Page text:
The history of the Crater Lake National Park rim drive

It is probable that the first time any men saw Crater Lake, they were captivated by the breathtaking beauty of the sapphire blue lake over a thousand feet below. When it became a United States national park though, there was a problem. There were no roads into the park and getting to the point where the lake could be viewed was a tortuous climb. People with vision foresaw a time when people could circle the lake, at the rim. This was the thought behind the rim drive.

Access to the park

Before building what is now the spectacular rim drive, the park first needed road access. This was built originally as a narrow dirt and gravel road. There were few cars at the time, so this was adequate. The next step, though, was to build a road to the rim. This was more problematic since the last few miles were very steep. 

Working the last miles

The last few miles didn’t come easily and weren’t done quickly. Rock was blasted away and men with shovels did a huge amount of work, manually. Teams of horses and mules were enormously important in moving material. Switchbacks were built to get right up to the rim, to the spot where the Crater Lake lodge is presently located. 

Working the rim

In order to build a road all the way around the rim, the proposed roadway had to be leveled off, then gravel had to be laid down. The pumice around part of the lake was too light, making it necessary to haul harder and heavier gravel to where it was needed. Trees also needed to be removed. Though the distance around the lake isn’t great, the task of putting in the road was monumental.

This isn’t just because of the effort that had to go into the construction, but also because while rim drive was being made, crews worked hard to cause as little destruction to the environment and scenery as possible. This means that it often took longer to work a segment of the road than it otherwise would have. Additionally, the work could only be done during the short summertime, when the area wasn’t covered with snow.

In some areas, trees were even planted in order to maintain the soil on either side of the road. Today, some of these trees are enormous and give the illusion of having been there since the beginning, though they weren’t.

Viewpoints

Along the way, the road included numerous viewpoints, where people can see beautiful and remarkable vistas. Today, these are bordered by native rock and cement guard rails. During the building of the rim drive however, large boulders were most often used. This necessitated not only leveling the pull-outs, but transporting huge rocks so they could be placed close enough together to form a barrier, for the protection of visitors.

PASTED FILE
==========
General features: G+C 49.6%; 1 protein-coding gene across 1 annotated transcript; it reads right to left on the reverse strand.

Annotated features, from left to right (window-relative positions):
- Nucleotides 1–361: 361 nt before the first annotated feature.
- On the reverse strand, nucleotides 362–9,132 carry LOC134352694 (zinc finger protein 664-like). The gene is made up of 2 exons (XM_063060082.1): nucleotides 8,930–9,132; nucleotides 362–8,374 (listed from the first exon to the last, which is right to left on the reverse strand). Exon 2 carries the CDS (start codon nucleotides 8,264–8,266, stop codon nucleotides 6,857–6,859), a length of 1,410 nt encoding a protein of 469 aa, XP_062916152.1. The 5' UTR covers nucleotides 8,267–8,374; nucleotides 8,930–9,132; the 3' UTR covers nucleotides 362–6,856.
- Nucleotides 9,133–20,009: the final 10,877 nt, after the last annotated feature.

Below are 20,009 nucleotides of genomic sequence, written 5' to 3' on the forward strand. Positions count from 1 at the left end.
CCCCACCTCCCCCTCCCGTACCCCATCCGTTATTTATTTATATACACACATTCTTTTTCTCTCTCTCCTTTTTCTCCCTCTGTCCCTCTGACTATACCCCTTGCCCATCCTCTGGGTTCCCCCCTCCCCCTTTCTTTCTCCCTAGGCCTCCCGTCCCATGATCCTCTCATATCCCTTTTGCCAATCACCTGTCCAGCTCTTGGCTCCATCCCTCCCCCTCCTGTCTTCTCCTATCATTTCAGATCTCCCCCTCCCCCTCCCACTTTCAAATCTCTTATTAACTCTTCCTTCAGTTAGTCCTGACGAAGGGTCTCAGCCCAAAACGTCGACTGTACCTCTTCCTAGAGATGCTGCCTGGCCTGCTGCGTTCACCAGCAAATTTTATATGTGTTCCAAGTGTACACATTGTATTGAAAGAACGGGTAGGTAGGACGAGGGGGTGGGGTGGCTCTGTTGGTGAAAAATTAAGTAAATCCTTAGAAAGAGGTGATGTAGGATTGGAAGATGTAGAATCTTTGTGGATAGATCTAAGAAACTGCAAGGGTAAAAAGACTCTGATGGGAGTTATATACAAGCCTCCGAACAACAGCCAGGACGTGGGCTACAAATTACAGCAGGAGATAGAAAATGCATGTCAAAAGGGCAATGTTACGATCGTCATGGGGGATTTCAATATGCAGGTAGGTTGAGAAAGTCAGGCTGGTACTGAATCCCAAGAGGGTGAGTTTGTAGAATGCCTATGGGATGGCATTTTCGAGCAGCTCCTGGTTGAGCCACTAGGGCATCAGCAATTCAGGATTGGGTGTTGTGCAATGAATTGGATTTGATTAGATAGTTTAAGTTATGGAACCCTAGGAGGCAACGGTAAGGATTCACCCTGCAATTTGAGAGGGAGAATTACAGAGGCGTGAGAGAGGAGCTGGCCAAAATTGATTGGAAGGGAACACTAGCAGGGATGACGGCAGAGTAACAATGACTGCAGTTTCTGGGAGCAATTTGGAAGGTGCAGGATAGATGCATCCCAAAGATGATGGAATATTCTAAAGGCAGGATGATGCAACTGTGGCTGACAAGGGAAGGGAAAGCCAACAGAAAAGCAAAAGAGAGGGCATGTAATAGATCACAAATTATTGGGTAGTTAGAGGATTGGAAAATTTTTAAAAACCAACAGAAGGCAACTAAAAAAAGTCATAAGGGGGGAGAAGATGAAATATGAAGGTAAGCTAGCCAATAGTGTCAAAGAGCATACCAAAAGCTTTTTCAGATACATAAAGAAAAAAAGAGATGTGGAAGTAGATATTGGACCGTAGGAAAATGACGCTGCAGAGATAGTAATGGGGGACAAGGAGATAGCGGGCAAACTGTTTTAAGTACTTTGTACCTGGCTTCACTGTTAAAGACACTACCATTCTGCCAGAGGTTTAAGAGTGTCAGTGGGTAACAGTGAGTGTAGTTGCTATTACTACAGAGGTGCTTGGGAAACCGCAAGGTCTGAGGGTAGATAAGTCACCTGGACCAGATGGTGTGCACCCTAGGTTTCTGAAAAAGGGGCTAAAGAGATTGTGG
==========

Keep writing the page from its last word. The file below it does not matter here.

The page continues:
Road widening

Once the road was put in, it was quite narrow. Cars were more common by then, but it was difficult for two vehicles to pass one another. The park service set to widening the roadway. Though this was easier than it had originally been to put in the road, it still required a huge amount of work. More area needed to be leveled and more gravel had to be hauled. At this point, the access was still a gravel road.

Paving and maintenance

The paving of the rim drive was one of the finishing touches made. It is a mistake to think that the process is complete though. Yearly maintenance must be done on the road to keep it in good shape. Snow and ice take their toll on both the road and viewpoints. Still, the paving of the roads made snow removal easier and the road surface was kinder to the vehicles of visitors. As put by a former roads and trails foreman at the park, “The two biggest responsibilities we have are snow removal and road repair. Three quarters of our time is spent doing one or the other. Thank goodness for asphalt, though. Otherwise, there would be no time or funds to do anything else.”

The rim drive took decades to complete and it still isn’t totally done. Work continues, both to make it more comfortable for park visitors and to allow people to enjoy the tremendous beauty the park has to offer. Time should be taken to appreciate the enormous amount of work that had to be done, under grueling conditions, to allow people to drive around the lake though. It wasn’t easy and is a testament to the dedication and willpower of those endeavoring to make Crater Lake one of the most scenic parks there is.

Additional resources:

Rim Drive Cultural Landscape Report, Crater Lake National Park, Oregon by Stephen R. Mark and Jerry Watson